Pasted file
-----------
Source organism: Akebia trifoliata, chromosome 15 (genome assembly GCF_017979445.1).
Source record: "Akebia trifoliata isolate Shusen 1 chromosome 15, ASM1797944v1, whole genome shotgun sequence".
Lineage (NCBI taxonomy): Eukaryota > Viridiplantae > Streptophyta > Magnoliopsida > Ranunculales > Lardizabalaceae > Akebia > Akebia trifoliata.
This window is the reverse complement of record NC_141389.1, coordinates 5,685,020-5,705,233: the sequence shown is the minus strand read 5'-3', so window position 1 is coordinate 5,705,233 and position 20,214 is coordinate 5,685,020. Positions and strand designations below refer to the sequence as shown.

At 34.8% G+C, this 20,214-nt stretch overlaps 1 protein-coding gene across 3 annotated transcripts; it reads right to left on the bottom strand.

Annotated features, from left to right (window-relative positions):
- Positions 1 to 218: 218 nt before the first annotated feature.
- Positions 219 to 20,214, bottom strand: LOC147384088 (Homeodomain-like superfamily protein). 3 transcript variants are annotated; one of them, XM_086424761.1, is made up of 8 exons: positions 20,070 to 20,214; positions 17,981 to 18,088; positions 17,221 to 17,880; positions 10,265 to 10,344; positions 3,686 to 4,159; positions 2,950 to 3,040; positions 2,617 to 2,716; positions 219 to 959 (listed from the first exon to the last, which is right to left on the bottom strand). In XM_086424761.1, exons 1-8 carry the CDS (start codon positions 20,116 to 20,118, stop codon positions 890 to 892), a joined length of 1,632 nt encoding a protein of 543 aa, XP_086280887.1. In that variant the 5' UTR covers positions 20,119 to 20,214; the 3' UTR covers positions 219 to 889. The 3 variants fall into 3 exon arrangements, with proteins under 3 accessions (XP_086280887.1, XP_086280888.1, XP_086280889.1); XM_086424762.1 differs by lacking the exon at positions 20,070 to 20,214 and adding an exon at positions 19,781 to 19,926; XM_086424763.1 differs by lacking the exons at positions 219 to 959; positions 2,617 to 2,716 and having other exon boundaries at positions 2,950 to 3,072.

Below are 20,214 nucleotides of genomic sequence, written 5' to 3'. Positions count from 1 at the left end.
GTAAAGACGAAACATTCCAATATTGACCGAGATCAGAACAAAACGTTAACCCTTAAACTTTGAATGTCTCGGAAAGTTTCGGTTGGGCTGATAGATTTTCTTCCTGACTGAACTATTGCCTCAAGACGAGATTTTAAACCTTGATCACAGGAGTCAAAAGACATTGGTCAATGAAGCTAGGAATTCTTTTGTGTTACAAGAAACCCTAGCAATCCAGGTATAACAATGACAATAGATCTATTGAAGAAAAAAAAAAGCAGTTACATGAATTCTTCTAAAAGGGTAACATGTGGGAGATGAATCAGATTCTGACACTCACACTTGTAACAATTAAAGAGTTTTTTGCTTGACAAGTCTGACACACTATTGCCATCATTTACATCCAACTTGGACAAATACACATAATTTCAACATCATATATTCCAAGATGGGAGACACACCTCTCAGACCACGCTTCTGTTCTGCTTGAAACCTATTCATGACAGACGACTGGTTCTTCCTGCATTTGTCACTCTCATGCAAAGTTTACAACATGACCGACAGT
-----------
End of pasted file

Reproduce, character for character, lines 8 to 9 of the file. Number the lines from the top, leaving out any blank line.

- Positions 219 to 20,214, bottom strand: LOC147384088 (Homeodomain-like superfamily protein). 3 transcript variants are annotated; one of them, XM_086424761.1, is made up of 8 exons: positions 20,070 to 20,214; positions 17,981 to 18,088; positions 17,221 to 17,880; positions 10,265 to 10,344; positions 3,686 to 4,159; positions 2,950 to 3,040; positions 2,617 to 2,716; positions 219 to 959 (listed from the first exon to the last, which is right to left on the bottom strand). In XM_086424761.1, exons 1-8 carry the CDS (start codon positions 20,116 to 20,118, stop codon positions 890 to 892), a joined length of 1,632 nt encoding a protein of 543 aa, XP_086280887.1. In that variant the 5' UTR covers positions 20,119 to 20,214; the 3' UTR covers positions 219 to 889. The 3 variants fall into 3 exon arrangements, with proteins under 3 accessions (XP_086280887.1, XP_086280888.1, XP_086280889.1); XM_086424762.1 differs by lacking the exon at positions 20,070 to 20,214 and adding an exon at positions 19,781 to 19,926; XM_086424763.1 differs by lacking the exons at positions 219 to 959; positions 2,617 to 2,716 and having other exon boundaries at positions 2,950 to 3,072.

Below are 20,214 nucleotides of genomic sequence, written 5' to 3'. Positions count from 1 at the left end.